He has told you, O mortal, what is good;
and what does the LORD require of you
but to do justice,
and to love kindness,
and to walk humbly with your God?
Earlier this week on PBS News Hour, there was a story about three generations of a family in North Carolina, all working for Donald Trump.
The grandfather, Pete Tilly explained, “This is my first time I have ever worked on political campaign. My family members are joining me, my son, my daughter-in-law, and my grandchild. It’s been such an awesome experience.”
His son, daughter in law, and eleven year old grandson echoed his enthusiasm. Farron Tilley introduced himself as a registered Democrat, who was supporting Trump because he believes that Trump is best positioned to improve the economy. And his wife, Grace, said that she had never even voted before this election. Their son is seen on the phone with a potential voter, telling the prospective voter that Trump is the one who will stand up for America.
Pete Tilley summed up his reasoning this way, “My biggest point is, if you want to be here, conform to the country. If you don’t want to be here, go home. I was born in Montreal, Canada. And when I started school, for us, we were told, look, you either speak English or you’re not going to pass your class.”
He went on to say that, “in today’s society, it’s like we cater to the people, whatever language they speak. I came in the States, I joined the military, and then I even went and got naturalized, and I’m very proud to say I’m an American citizen.”
The report showed Pete Tilley in his biker gear, standing with his head bowed, praying with two other men before going out to campaign. “And, father God,” he says solemnly, “We just thank you that you’re going to use Donald Trump for your glory in your kingdom, oh, father God.” And one of the other men say, “Amen.”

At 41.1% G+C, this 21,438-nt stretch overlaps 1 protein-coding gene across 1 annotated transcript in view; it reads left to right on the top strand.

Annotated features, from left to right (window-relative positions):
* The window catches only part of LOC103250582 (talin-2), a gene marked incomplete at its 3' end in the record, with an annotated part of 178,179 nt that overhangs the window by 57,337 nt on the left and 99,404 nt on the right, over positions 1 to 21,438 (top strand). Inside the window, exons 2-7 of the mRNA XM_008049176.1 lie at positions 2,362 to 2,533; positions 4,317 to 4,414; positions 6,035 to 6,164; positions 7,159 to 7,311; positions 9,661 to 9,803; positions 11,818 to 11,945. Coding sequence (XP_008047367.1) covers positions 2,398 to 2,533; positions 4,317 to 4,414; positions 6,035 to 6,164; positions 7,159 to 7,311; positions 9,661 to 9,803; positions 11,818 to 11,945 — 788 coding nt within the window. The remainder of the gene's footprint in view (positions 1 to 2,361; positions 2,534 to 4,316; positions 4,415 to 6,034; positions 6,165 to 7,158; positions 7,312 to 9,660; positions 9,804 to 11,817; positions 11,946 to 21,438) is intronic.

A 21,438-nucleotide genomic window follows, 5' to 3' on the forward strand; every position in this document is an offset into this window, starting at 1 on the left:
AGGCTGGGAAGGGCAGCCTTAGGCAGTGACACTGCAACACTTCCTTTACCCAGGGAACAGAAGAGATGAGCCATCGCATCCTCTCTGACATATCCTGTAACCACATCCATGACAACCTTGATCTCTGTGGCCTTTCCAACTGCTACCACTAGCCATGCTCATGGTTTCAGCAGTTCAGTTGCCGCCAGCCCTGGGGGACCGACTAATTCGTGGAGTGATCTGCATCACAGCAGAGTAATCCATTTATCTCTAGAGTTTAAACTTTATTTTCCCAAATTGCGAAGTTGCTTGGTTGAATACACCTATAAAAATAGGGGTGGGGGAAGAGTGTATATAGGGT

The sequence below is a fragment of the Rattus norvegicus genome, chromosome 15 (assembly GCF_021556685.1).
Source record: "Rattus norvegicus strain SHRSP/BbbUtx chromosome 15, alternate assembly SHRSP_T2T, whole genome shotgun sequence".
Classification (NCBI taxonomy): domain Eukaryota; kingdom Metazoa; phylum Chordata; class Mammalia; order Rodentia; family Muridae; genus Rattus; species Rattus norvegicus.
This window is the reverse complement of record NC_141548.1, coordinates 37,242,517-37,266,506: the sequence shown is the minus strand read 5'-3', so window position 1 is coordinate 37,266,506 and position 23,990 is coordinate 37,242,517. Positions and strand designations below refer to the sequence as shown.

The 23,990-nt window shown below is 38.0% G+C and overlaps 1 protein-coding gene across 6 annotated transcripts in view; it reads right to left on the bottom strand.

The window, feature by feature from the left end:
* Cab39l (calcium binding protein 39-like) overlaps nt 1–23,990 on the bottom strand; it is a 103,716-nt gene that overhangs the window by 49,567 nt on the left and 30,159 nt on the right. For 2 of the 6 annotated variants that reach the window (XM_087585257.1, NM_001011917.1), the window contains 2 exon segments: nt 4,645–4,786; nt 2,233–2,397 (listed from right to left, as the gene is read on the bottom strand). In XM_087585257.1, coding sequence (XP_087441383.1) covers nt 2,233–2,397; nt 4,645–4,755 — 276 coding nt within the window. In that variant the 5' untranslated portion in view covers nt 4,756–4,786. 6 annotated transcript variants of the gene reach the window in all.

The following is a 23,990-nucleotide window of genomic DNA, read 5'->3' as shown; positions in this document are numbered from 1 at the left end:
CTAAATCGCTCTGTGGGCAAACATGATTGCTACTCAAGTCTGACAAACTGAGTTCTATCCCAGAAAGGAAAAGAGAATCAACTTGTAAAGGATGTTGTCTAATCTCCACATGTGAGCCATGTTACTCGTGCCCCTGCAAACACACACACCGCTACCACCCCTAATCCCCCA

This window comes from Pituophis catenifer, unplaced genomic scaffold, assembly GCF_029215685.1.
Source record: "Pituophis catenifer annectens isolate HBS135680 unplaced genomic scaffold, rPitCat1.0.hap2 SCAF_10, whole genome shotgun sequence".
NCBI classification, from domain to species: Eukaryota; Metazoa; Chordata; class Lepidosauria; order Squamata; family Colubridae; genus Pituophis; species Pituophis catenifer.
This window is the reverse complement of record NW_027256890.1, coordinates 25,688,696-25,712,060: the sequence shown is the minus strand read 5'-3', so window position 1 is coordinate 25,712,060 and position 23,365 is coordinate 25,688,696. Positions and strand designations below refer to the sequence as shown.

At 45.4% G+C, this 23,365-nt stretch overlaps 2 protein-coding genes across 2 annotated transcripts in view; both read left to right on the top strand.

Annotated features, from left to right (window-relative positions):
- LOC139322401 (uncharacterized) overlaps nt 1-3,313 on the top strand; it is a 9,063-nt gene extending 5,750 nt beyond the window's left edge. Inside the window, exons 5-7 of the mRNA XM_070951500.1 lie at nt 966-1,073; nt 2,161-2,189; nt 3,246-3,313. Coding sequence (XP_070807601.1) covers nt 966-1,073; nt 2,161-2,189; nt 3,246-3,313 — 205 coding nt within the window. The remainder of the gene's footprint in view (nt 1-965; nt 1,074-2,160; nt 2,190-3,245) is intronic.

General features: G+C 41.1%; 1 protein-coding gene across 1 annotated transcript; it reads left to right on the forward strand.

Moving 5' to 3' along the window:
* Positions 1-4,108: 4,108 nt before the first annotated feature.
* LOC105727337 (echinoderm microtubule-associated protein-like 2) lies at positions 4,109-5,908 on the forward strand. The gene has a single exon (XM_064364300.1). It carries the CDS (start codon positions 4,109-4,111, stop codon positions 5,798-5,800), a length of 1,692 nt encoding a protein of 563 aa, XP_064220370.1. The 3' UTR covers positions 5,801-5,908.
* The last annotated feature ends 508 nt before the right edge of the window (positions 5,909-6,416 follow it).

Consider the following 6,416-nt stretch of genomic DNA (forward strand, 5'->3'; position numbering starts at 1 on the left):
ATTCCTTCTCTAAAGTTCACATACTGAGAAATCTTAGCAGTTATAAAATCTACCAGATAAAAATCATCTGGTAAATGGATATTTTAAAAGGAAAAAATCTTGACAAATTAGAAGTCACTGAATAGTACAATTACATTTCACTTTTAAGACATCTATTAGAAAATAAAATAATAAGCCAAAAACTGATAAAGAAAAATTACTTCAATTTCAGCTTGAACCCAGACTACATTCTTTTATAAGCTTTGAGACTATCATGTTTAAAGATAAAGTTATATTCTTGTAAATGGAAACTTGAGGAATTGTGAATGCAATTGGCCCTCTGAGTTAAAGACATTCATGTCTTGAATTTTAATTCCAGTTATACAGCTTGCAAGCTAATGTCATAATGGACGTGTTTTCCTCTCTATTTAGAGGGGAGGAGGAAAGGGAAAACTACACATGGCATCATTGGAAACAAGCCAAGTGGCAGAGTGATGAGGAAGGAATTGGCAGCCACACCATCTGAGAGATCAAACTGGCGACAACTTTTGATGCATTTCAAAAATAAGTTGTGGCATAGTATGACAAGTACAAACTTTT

They were presented as that forgotten segment of our population, “the white working class,” ignored by Democrats and Republicans alike, whose frustration is fueling the rise of Donald Trump.
But sharp eyed viewers saw something more.
One viewer wrote: “Grace Tilly has obvious Aryan Nation/White Supremacist beliefs (the Iron Cross/White Power Bullseye tattoo on her right hand and the "88" Heil Hitler tattoo on her left hand), plain for all to see. Why was no mention made of this?”
And the writer concluded, “This story should've had the headline ‘Aryan Nation members Support Trump.’”
Of course, Mr. Trump is not responsible for every one of his supporters. It is not necessarily his fault that some of his volunteers are neo-Nazis. And some might argue that this is one more example of “Godwin’s Law,” that if an online discussion of anything goes on long enough, someone will make a comparison to Nazis or Hitler.
But this is not an ordinary internet discussion.
Earlier this winter, Washington Post columnist Dana Milbank wrote a story for Holocaust Remembrance Day. He spoke with Irene Weiss, who survived Auschwitz, and says that now, for the first time, she is worried about the political discourse in her adopted country.